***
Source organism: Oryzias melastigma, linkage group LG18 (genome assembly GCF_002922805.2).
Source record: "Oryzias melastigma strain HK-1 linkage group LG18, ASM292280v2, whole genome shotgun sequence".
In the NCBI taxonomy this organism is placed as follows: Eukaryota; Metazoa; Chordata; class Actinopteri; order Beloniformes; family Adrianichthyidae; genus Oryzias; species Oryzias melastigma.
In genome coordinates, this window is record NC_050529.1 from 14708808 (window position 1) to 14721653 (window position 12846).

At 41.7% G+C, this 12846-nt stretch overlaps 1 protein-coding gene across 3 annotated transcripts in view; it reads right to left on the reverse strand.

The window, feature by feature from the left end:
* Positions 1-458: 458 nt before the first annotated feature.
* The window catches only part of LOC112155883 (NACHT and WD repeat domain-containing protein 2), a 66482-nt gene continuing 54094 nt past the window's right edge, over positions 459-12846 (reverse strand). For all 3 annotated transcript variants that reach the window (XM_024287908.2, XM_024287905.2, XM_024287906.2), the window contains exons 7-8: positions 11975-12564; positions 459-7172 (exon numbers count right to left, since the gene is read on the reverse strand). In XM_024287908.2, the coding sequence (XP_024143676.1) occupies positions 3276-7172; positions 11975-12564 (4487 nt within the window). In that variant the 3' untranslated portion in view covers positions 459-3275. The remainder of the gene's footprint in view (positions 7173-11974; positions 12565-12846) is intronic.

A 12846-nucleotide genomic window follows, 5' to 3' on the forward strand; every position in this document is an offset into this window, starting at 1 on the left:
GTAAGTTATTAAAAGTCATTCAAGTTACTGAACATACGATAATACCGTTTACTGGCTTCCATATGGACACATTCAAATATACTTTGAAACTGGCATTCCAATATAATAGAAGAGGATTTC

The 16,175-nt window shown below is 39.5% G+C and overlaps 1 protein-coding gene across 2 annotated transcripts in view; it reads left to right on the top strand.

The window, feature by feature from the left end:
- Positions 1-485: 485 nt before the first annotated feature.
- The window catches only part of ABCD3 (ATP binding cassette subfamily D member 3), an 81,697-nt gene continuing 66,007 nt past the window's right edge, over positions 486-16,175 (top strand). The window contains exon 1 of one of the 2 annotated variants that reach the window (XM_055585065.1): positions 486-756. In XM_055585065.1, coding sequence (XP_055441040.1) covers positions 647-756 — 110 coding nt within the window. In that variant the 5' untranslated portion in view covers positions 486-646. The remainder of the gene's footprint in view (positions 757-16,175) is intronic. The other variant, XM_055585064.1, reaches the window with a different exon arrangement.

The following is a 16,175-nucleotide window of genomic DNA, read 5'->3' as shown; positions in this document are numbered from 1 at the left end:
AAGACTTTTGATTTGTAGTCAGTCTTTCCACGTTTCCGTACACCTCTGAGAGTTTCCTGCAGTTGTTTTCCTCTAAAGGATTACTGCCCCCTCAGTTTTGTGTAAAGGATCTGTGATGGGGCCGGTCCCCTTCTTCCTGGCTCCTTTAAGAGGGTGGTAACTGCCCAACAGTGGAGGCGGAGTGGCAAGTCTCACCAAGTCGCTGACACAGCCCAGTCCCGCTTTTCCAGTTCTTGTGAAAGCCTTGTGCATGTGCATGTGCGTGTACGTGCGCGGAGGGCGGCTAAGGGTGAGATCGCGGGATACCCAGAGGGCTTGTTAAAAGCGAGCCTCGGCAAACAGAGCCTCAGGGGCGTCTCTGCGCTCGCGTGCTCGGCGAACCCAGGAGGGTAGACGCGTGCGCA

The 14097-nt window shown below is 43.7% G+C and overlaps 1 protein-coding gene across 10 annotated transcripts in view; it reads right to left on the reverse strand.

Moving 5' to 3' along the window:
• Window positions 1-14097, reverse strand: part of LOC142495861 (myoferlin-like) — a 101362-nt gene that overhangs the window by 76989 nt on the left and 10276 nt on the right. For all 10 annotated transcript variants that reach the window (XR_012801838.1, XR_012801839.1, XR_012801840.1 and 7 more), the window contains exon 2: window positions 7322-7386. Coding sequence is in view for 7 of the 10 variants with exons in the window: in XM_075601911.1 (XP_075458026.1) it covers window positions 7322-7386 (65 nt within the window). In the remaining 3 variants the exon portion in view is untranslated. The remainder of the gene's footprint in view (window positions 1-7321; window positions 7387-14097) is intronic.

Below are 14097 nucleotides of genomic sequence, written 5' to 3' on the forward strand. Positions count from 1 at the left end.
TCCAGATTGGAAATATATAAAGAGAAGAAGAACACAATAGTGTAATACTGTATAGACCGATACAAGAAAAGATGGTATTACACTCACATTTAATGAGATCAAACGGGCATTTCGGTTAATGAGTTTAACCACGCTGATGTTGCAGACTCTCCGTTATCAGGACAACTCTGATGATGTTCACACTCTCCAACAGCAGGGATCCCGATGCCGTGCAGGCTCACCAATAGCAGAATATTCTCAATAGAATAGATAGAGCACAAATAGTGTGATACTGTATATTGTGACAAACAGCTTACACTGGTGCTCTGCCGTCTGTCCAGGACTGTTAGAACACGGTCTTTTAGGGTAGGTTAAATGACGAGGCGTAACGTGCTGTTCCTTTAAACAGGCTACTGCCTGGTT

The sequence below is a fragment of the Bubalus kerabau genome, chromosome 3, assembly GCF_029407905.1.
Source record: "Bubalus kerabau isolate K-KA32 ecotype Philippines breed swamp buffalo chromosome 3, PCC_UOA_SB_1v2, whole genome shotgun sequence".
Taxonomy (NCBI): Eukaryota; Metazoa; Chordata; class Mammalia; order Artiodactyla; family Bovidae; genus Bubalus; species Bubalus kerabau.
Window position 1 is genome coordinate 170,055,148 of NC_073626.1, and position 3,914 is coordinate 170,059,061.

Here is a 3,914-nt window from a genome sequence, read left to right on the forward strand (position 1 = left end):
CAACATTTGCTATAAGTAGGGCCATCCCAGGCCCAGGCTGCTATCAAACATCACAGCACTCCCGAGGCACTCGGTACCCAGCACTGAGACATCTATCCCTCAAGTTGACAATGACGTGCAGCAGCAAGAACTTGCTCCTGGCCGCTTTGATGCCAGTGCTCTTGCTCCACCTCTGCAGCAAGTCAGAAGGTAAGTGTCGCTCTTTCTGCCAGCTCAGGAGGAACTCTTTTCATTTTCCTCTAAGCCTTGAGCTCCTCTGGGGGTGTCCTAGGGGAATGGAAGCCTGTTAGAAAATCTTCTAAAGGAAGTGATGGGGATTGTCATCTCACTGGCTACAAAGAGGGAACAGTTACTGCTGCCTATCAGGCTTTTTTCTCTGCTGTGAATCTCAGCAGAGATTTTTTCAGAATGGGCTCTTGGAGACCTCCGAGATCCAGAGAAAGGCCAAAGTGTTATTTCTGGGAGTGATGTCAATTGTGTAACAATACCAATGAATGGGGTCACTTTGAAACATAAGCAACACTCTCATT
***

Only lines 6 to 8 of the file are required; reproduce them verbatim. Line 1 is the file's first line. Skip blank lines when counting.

The window, feature by feature from the left end:
* Positions 1-458: 458 nt before the first annotated feature.
* The window catches only part of LOC112155883 (NACHT and WD repeat domain-containing protein 2), a 66482-nt gene continuing 54094 nt past the window's right edge, over positions 459-12846 (reverse strand). For all 3 annotated transcript variants that reach the window (XM_024287908.2, XM_024287905.2, XM_024287906.2), the window contains exons 7-8: positions 11975-12564; positions 459-7172 (exon numbers count right to left, since the gene is read on the reverse strand). In XM_024287908.2, the coding sequence (XP_024143676.1) occupies positions 3276-7172; positions 11975-12564 (4487 nt within the window). In that variant the 3' untranslated portion in view covers positions 459-3275. The remainder of the gene's footprint in view (positions 7173-11974; positions 12565-12846) is intronic.